During World War II, Yale professors still wore tweeds, but the boys they taught would soon graduate into khaki. Behind Woolsey Hall are the many rows of names of the boys who never came back.

My father, Paul Press, was a riveter who made M-70 rifles at the Winchester factory on Dixwell Avenue in New Haven. His brother Irving ran the PX store at Camp Ritchie, Maryland. My grandfather assisted the war effort overseeing custom-tailored uniform orders for candidates at the Officer’s Training School at Yale. J. Press was on a wartime footing along with the rest of America. The Princeton store was closed in 1942 when the entire staff joined the army. Civilian business necessarily diminished with shortages of inventory and customers during the war years.

My prescient grandfather prepared for the European conflict in the late ’30s and loaded up all available English goods before the start of war in September, 1939. Cases of Welch, Margretson shirts and ties, Twin Steeples hosiery, Druhmohr Shetland sweaters and Locke hats occupied all the space in the basement.

I was six years old in 1944 when grandfather Jacobi set up chairs and blankets for us to watch the Christmas Day Parade on the balcony in front of his office of the J. Press store on York Street. The wartime spectacle offered a key spot to view the brigades of Sherman tanks and armored vehicles clanking their treads towards the rally downtown for speeches and songs later on the New Haven Green. Soldiers, Sailors and Marines blared their bugles and beat the drums in military cadence to “The Caissons Go Rolling Along.” The back of the parade featured All-America Yale Football Captain Paul Walker, the Dink Stover and Frank Merriwell of his time, riding on top of a Ford truck garbed in a Santa Claus suit and beard, both a part of and yet removed from the instuments of war. He directed his Winston Churchiil “V for Victory” salute right to me on the balcony.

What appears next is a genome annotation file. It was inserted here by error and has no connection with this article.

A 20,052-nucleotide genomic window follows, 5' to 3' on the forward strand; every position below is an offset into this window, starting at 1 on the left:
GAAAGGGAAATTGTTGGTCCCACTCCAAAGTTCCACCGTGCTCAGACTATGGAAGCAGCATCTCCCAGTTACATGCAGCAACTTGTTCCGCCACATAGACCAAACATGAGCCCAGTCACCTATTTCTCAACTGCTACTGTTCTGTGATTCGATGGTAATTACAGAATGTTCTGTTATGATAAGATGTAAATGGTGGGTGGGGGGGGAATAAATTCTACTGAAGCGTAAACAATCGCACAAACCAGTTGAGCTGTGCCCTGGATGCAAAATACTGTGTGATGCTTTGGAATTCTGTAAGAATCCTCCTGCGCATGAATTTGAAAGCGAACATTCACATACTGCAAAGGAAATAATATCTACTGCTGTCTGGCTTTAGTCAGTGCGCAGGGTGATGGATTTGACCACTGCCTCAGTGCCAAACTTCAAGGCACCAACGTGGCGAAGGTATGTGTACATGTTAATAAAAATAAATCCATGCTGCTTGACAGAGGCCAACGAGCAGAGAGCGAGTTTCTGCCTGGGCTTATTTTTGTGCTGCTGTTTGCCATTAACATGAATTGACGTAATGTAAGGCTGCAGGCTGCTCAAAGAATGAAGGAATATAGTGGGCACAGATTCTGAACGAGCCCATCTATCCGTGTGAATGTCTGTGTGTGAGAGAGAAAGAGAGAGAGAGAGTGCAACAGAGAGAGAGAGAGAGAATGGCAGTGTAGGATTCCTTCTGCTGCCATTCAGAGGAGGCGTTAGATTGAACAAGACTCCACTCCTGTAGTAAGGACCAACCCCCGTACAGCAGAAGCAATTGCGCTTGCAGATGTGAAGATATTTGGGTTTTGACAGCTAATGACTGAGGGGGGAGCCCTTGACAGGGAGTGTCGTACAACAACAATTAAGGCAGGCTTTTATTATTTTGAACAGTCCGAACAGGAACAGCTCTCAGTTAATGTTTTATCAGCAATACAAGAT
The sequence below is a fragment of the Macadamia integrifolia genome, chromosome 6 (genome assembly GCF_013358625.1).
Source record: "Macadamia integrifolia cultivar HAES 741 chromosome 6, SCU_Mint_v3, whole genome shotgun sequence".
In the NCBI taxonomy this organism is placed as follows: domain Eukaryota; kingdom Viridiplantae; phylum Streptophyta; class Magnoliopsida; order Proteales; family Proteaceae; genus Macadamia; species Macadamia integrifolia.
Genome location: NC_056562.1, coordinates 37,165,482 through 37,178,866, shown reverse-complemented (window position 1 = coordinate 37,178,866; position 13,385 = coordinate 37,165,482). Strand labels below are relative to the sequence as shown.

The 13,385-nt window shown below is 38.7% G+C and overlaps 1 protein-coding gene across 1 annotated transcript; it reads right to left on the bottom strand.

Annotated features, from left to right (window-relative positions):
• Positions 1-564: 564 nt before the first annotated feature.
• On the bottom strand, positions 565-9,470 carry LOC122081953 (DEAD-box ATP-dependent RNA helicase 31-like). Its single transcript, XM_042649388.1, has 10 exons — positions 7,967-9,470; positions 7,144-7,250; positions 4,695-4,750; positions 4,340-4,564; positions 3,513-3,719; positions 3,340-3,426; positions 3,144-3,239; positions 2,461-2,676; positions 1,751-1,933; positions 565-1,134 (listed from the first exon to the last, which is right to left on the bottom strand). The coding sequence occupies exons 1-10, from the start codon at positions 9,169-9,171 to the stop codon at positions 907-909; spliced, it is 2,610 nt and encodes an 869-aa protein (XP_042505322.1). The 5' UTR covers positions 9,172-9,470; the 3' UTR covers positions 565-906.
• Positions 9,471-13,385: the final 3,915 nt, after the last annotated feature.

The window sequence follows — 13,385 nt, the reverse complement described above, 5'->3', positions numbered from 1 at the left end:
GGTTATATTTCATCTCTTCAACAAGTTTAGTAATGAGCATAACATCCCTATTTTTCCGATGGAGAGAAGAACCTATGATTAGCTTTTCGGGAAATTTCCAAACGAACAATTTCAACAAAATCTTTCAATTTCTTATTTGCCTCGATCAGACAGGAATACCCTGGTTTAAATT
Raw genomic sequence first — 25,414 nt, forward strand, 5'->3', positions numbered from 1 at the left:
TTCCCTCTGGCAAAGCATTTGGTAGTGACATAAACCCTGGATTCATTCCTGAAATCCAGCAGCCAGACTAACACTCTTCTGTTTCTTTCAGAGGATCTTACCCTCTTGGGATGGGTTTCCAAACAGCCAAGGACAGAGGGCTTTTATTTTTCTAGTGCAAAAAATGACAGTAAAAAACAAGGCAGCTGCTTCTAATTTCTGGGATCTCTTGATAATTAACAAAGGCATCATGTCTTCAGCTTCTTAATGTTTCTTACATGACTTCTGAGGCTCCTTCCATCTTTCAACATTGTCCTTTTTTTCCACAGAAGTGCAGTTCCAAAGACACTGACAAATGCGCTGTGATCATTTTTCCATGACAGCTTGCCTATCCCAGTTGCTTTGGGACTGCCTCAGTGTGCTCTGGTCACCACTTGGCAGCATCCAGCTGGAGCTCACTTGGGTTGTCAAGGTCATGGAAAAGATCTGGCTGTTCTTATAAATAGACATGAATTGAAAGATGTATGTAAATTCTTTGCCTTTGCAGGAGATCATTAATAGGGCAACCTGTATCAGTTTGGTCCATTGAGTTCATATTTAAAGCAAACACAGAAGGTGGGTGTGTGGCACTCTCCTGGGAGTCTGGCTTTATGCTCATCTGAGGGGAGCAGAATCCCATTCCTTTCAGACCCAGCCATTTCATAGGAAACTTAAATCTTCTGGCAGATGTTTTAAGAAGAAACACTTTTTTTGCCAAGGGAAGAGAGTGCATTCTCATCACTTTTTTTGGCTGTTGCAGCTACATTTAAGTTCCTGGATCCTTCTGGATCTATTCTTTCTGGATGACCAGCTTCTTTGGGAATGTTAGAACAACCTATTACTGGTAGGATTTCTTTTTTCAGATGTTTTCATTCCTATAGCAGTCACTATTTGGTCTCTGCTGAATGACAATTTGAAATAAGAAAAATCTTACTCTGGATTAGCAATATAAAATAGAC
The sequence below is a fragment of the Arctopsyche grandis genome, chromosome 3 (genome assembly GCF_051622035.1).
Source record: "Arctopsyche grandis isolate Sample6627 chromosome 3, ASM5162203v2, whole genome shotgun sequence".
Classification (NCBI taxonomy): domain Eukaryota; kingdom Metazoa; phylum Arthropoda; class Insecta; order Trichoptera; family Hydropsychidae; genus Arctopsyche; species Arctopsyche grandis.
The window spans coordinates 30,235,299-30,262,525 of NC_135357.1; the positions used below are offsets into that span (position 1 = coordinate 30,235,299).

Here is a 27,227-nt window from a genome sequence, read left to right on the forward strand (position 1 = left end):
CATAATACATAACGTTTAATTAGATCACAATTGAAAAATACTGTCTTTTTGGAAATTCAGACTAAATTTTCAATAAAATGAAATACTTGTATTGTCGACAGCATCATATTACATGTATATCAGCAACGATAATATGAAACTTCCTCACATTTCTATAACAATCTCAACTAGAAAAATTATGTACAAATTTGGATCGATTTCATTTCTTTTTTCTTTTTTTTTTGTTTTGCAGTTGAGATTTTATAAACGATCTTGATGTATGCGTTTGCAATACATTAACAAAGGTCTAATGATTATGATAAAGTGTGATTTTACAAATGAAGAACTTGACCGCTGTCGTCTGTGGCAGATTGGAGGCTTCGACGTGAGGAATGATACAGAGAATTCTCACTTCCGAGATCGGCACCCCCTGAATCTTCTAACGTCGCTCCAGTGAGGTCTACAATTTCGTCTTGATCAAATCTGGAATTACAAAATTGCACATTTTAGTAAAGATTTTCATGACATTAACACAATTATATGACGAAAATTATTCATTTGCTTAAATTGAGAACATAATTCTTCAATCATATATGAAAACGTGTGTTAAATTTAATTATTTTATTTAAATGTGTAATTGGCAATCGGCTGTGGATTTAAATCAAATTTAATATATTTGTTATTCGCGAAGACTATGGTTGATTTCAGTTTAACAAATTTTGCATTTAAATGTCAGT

Spiffed up in the army uniform my grandfather gave me for Christmas, I returned the salute standing stiffly at attention until the grand old flag finally passed me by. When I got home I couldn’t wait to turn on the Victrola to play my favorite Spike Jones record: “When The Fuhrer Says He Is The Master Race, Sieg Heil (flatulate), Sieg Heil (flatulate), Right In The Fuehrer’s Face!” — RICHARD PRESS


Golden Years: The Battle To Dress JFK

Tue 22 Nov 2011 - Filed under: 1960s,Clothes,Personae,The Golden Years by Richard Press — Christian
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Forty-eight years ago today, President John F. Kennedy was assassinated in Dallas, TX. Richard Press remembers this icon of American politics and who won the battle to dress him.

The epic saga of President John F. Kennedy’s individual travail and public triumph is recounted with explicit and captivating detail by Chris Matthews in his new best-selling anecdotal biography, “Jack Kennedy: Elusive Hero.”